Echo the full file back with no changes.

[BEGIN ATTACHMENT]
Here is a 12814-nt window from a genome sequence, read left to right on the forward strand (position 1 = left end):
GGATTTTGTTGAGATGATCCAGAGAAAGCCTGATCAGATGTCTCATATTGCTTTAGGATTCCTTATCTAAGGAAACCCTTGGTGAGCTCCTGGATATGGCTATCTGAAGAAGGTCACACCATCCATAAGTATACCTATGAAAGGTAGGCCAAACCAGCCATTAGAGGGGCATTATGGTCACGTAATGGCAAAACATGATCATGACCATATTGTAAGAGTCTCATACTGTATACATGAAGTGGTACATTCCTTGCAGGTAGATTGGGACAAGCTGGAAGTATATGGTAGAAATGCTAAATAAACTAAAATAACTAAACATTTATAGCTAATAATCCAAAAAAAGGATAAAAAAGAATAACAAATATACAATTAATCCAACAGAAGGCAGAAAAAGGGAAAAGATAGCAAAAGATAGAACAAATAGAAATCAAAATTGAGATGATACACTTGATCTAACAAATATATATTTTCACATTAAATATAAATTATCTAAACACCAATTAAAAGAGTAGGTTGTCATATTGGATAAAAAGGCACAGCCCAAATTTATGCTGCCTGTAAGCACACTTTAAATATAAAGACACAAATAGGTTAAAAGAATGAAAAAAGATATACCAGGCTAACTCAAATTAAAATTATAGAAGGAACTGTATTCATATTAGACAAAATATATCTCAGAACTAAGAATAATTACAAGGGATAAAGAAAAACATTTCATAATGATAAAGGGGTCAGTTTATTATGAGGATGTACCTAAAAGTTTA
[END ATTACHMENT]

Here is a 12814-nt window from a genome sequence, read left to right on the forward strand (position 1 = left end):
GGATTTTGTTGAGATGATCCAGAGAAAGCCTGATCAGATGTCTCATATTGCTTTAGGATTCCTTATCTAAGGAAACCCTTGGTGAGCTCCTGGATATGGCTATCTGAAGAAGGTCACACCATCCATAAGTATACCTATGAAAGGTAGGCCAAACCAGCCATTAGAGGGGCATTATGGTCACGTAATGGCAAAACATGATCATGACCATATTGTAAGAGTCTCATACTGTATACATGAAGTGGTACATTCCTTGCAGGTAGATTGGGACAAGCTGGAAGTATATGGTAGAAATGCTAAATAAACTAAAATAACTAAACATTTATAGCTAATAATCCAAAAAAAGGATAAAAAAGAATAACAAATATACAATTAATCCAACAGAAGGCAGAAAAAGGGAAAAGATAGCAAAAGATAGAACAAATAGAAATCAAAATTGAGATGATACACTTGATCTAACAAATATATATTTTCACATTAAATATAAATTATCTAAACACCAATTAAAAGAGTAGGTTGTCATATTGGATAAAAAGGCACAGCCCAAATTTATGCTGCCTGTAAGCACACTTTAAATATAAAGACACAAATAGGTTAAAAGAATGAAAAAAGATATACCAGGCTAACTCAAATTAAAATTATAGAAGGAACTGTATTCATATTAGACAAAATATATCTCAGAACTAAGAATAATTACAAGGGATAAAGAAAAACATTTCATAATGATAAAGGGGTCAGTTTATTATGAGGATGTACCTAAAAGTTTA